The Rugged Feminism of Sandra Day O'Connor

January 1, 1999

The Rugged Feminism of Sandra Day O'Connor
Type: Law review article
Author: Judith Olans Brown Wendy E. Parmet & Mary E. O'Connell
Source: Ind. L. Rev.
Citation: 32 Ind. L. Rev. 1219 (1999)
Notes: Date is approximate

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"Is she or isn't she?" Since Sandra Day O'Connor's nomination to the Supreme Court in 1981, scholars have been unable to resist debating the existence and/or extent of her feminist credentials.• Although lively at times, ultimately this discussion is sterile. Focusing on whether Justice O'Connor is a "true" feminist inevitably overemphasizes a particular delineation of feminist orthodoxy2 and neglects the nature of her contributions to issues that matter to women.3 In our view the more significant question is the one less often asked: What does Sandra Day O'Connor do when issues that affect the lives of women come before her? Does her gender inform her approach to what Professor

Professor Emerita, Northeastern University School of Law. A.B., 1962, Mt. Holyoke College; LL.B., 1965, Boston College Law School. We thank our colleagues, Jane Scarborough and Jonathan Lipson, for thoughtful comments on an earlier draft of this Article. We are also grateful for the efficient and effective help of librarian Kim Dulin and the excellent research assistance of students Brigitte Amiri, Aliza Kaplan, and Stephanie Wingfield of Northeastern University School of Law.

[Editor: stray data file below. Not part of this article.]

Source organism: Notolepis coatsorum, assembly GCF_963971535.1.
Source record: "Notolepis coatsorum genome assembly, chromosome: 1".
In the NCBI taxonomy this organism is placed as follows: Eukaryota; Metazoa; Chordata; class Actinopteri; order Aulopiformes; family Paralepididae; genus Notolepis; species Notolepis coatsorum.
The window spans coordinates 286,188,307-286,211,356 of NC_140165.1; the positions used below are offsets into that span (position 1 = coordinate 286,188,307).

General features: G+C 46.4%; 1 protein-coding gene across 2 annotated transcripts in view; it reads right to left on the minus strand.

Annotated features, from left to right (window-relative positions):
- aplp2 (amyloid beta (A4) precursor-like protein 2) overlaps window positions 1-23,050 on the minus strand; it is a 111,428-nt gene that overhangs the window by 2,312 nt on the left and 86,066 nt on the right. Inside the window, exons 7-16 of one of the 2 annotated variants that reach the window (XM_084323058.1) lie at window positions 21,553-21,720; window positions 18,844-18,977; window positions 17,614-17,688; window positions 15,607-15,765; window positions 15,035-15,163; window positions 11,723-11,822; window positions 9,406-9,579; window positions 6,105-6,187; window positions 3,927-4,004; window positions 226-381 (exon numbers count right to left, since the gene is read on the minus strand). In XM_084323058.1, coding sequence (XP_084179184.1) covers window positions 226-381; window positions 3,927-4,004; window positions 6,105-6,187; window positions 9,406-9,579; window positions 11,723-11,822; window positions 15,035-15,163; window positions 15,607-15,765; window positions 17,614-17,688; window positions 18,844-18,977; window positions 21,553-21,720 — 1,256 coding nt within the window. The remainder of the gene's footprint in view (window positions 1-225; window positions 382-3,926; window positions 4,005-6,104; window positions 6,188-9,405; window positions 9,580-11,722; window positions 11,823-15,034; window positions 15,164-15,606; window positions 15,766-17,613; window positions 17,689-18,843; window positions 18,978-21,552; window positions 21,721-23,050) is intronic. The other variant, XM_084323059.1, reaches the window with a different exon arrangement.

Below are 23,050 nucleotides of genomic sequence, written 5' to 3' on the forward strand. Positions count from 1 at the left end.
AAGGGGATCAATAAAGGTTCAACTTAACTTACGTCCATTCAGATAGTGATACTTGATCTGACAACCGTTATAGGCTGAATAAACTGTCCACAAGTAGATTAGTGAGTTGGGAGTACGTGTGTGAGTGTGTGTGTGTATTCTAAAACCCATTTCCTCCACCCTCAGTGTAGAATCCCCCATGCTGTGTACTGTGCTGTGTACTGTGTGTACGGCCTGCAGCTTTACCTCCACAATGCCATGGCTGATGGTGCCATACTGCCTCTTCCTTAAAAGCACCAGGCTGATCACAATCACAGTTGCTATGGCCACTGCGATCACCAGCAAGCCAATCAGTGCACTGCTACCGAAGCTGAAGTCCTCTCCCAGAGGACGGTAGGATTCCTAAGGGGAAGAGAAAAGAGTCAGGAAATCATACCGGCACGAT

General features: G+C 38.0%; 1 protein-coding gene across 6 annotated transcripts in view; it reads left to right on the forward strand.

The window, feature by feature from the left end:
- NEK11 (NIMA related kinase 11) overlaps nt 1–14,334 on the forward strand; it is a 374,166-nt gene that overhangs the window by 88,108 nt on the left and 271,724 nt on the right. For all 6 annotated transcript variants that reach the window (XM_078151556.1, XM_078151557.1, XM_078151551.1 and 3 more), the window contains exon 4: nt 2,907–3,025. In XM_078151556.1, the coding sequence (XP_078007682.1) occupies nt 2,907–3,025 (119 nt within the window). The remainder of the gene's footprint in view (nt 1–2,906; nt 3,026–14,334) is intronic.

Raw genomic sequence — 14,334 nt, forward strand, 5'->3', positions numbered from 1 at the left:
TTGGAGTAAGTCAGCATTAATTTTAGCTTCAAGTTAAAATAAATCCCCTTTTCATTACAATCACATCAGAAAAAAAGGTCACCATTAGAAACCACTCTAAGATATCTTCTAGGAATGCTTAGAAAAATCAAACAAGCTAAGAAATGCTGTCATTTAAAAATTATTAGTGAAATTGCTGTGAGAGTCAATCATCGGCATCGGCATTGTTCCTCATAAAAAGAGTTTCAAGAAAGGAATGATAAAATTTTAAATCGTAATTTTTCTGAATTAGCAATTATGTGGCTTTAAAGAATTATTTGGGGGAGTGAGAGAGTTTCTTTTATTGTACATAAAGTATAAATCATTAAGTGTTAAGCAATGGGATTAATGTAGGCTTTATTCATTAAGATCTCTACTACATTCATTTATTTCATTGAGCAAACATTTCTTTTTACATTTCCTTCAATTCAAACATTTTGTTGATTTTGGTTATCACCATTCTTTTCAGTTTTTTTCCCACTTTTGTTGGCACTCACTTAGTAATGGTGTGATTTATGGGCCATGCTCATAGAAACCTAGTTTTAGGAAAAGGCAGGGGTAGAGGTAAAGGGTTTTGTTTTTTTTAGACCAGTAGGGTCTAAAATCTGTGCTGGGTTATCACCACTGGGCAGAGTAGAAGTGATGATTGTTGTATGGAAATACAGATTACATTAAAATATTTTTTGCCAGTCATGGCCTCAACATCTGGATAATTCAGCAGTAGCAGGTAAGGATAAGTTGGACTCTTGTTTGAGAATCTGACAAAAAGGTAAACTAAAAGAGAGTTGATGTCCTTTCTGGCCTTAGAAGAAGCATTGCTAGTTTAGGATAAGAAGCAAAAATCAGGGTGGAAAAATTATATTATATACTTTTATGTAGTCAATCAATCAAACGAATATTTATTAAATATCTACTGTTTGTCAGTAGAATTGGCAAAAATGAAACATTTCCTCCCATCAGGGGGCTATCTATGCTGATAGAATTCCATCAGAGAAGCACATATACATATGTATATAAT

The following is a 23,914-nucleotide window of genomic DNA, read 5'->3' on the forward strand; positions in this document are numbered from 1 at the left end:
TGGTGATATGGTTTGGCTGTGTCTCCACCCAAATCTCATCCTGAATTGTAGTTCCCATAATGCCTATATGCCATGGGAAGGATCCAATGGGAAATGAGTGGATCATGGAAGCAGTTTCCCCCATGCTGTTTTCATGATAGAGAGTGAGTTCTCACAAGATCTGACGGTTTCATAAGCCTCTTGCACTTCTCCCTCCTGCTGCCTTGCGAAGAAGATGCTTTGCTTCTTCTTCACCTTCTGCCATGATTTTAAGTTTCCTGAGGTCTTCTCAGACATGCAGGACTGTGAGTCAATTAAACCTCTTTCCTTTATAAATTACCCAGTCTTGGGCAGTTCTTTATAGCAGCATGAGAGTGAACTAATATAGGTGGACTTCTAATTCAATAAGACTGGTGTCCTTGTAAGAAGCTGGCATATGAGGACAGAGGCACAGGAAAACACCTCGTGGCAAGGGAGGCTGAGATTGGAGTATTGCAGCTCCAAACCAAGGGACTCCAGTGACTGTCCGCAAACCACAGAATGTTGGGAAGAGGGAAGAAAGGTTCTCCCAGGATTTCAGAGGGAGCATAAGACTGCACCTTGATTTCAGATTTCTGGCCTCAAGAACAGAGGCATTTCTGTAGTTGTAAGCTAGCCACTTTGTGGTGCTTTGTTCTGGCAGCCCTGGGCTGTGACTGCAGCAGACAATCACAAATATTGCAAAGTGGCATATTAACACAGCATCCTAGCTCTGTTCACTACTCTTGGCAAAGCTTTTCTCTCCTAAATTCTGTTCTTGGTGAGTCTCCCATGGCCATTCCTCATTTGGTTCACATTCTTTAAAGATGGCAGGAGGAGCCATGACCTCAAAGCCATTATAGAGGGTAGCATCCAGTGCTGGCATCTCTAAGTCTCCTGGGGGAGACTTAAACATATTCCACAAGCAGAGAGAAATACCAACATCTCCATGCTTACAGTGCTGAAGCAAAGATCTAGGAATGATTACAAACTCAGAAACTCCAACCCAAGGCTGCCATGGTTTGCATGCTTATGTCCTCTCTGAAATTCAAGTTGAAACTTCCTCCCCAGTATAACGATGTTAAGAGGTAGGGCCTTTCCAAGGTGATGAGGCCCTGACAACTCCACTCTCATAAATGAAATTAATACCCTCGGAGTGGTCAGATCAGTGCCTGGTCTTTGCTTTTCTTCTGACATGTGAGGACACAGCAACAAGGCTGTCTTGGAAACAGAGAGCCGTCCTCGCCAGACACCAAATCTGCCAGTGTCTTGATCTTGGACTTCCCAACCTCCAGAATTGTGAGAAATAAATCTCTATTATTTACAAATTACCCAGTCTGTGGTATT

Professor of Law, Northeastern University School of Law. A.B., 1979, Cornell University; J.D., 1982, Harvard Law School.

Professor of Law, Northeastern University School of Law. B.A., 1970, Brandeis University; J.D.,

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